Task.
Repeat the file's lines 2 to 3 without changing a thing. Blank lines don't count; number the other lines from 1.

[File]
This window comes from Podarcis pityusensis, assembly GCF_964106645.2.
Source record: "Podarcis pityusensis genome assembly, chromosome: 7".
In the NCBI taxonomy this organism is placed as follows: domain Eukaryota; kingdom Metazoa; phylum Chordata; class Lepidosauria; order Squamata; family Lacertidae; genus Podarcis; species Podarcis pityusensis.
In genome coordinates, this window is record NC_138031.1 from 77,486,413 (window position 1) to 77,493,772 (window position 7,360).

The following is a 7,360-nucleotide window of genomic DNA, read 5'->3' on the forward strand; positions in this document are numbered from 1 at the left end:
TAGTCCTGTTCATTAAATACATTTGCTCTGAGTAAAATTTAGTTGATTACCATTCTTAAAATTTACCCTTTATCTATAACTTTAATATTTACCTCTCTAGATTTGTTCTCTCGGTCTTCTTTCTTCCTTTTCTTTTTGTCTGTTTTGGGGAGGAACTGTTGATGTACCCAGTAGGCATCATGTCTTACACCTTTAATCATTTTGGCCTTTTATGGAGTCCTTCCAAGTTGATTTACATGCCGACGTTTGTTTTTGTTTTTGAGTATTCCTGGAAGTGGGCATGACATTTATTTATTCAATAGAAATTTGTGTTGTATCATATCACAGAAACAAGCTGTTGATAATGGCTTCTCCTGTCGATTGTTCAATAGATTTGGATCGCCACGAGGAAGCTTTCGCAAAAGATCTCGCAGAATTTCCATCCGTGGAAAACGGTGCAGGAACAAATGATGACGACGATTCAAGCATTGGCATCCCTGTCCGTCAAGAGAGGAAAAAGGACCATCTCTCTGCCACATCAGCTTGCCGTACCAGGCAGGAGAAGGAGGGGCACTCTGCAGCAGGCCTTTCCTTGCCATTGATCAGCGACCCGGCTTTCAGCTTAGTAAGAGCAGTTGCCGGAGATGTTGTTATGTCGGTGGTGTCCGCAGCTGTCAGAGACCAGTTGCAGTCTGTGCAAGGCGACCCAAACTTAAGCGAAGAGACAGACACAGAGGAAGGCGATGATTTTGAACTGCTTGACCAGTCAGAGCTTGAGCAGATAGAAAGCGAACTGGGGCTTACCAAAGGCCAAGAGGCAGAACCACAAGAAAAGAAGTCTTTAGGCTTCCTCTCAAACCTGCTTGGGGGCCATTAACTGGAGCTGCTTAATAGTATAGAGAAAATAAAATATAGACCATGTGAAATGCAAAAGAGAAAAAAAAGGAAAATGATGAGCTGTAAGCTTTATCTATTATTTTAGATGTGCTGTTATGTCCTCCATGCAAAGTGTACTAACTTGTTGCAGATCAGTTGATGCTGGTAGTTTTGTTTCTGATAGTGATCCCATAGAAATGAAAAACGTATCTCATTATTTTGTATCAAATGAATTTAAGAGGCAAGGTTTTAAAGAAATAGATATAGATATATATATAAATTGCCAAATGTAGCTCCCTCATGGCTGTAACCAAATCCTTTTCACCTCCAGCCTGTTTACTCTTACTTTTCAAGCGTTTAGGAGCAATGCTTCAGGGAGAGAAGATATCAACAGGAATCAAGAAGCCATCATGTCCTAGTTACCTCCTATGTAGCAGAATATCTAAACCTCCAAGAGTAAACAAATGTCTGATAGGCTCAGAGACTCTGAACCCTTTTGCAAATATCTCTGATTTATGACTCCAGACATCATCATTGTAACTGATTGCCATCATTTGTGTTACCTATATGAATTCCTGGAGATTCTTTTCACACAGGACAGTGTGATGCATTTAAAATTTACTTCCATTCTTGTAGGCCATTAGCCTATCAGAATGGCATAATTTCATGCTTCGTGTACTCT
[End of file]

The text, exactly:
Source record: "Podarcis pityusensis genome assembly, chromosome: 7".
In the NCBI taxonomy this organism is placed as follows: domain Eukaryota; kingdom Metazoa; phylum Chordata; class Lepidosauria; order Squamata; family Lacertidae; genus Podarcis; species Podarcis pityusensis.